“Sixty-Eight Percent of Americans are Unhappy With the Way They Financed College,”notes a recent article in the Journal of Accountancy.
Most would have financed college in a different manner than they originally chose, a survey reveals. “Sixty-eight percent of adults with college loans or whose children have loans said they regret how they financed their own or their children’s education.”
And, in excess of 4 of 5 survey participants “questioned at least one decision they made about their education.”
Some wished they’d attended a less costly institution, while others wished they’d decided to attend college in the first place--to enjoy a higher paying job than the one they landed without a degree.
Still others thought delaying college studies would have been advantageous in order to grow savings before starting school.
Clearly, many decisions come into play for consumers as they consider further education and the implications of the large expense.
Research this week reveals such considerations can be quite intimidating for many families; and hard-fought savings still often fall short.
What exactly will a college education cost?
According to Trends in College Pricing 2014 by the College Board, average school year tuition and fees for an in-state student at a four-year, public institution are up 2.9%, or $254--from $8,885 in 2013-2014 to $9,139 in 2014-2015. Room and board tacks on $9,804.
A private, nonprofit four-year college school year tuition bill runs $30,231 in 2014-2015, up $1,100 (3.7%) from the previous school year.
Consequently, “Most Americans Say Higher Education Not Affordable,” according to Gallup. Sixty-one percent believe education past high school is available to anyone, a dip from the 67% who believed this in 2013.
But only 21% say continuing education is affordable.
Tuition bills are up 250% over the past 30 years, “keeping college out of reach for many.” And, 35% of graduates leave college with debt in excess of $25,000.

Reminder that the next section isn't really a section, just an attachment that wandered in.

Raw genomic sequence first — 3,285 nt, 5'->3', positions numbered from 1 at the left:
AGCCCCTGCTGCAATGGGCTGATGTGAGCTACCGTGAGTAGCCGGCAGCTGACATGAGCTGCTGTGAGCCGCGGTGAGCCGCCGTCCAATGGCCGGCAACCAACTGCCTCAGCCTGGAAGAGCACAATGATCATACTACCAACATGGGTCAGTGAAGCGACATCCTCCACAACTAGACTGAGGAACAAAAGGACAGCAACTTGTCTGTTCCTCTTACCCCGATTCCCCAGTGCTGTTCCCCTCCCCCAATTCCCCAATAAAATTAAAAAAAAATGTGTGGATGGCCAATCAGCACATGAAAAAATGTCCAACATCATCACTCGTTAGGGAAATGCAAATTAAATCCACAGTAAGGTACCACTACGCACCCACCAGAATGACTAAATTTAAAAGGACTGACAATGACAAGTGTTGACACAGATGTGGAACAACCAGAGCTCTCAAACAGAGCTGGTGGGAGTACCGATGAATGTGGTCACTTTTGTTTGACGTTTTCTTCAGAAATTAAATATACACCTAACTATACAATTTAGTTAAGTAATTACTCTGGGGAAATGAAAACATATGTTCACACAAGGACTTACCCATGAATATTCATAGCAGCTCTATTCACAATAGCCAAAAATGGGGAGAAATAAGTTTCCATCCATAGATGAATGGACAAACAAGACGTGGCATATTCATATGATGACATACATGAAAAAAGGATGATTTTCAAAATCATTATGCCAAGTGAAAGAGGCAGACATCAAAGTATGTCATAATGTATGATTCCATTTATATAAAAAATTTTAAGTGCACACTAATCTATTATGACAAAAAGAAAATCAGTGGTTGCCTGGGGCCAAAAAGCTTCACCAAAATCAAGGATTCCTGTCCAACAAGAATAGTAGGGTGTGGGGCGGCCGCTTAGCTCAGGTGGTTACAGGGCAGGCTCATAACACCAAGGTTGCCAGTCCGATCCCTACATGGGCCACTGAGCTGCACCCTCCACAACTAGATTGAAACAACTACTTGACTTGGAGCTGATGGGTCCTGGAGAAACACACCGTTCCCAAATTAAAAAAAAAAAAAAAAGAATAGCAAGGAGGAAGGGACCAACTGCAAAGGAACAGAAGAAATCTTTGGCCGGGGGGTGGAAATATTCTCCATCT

“Affordability concerns could be placing higher education opportunities at risk for at least some.”
Indeed, “U.S. Parents’ College Funding Worries Are Top Money Concern,” for 73% of parents with kids younger than age 18, says Gallup.
This reality might prompt the question, “Is College Worth It?...”, another Gallup exploration. “The good news is that for most college graduates the answer is: ‘yes.’ But only if they made the most of it,” and 25% do not, according to the article.
Should students decide college is worth it, those enrolling at private, nonprofits will receive around $18,870 in annual grant aid and federal tax benefits, says the College Board. The public, four-year school attendee can expect $6,110 in annual aid.
Families can anticipate their expenses using the “expected family contribution” (EFC) calculator at bigfuture.collegeboard.org. This handy resource explains that EFC formulas take into consideration a family’s assets, size, and number of children who are college students in determining financial assistance.
How much savings can students rely on?
Let’s next examine savings habits and realities for American families.
See How America Saves for College 2015, from a new Sallie Mae study.
About half of parents are saving for college expenses (48%) and 62% of savers are setting aside similar amounts as last year. Twenty-seven percent are saving more. And, about 10% of total savings is dedicated to a college fund.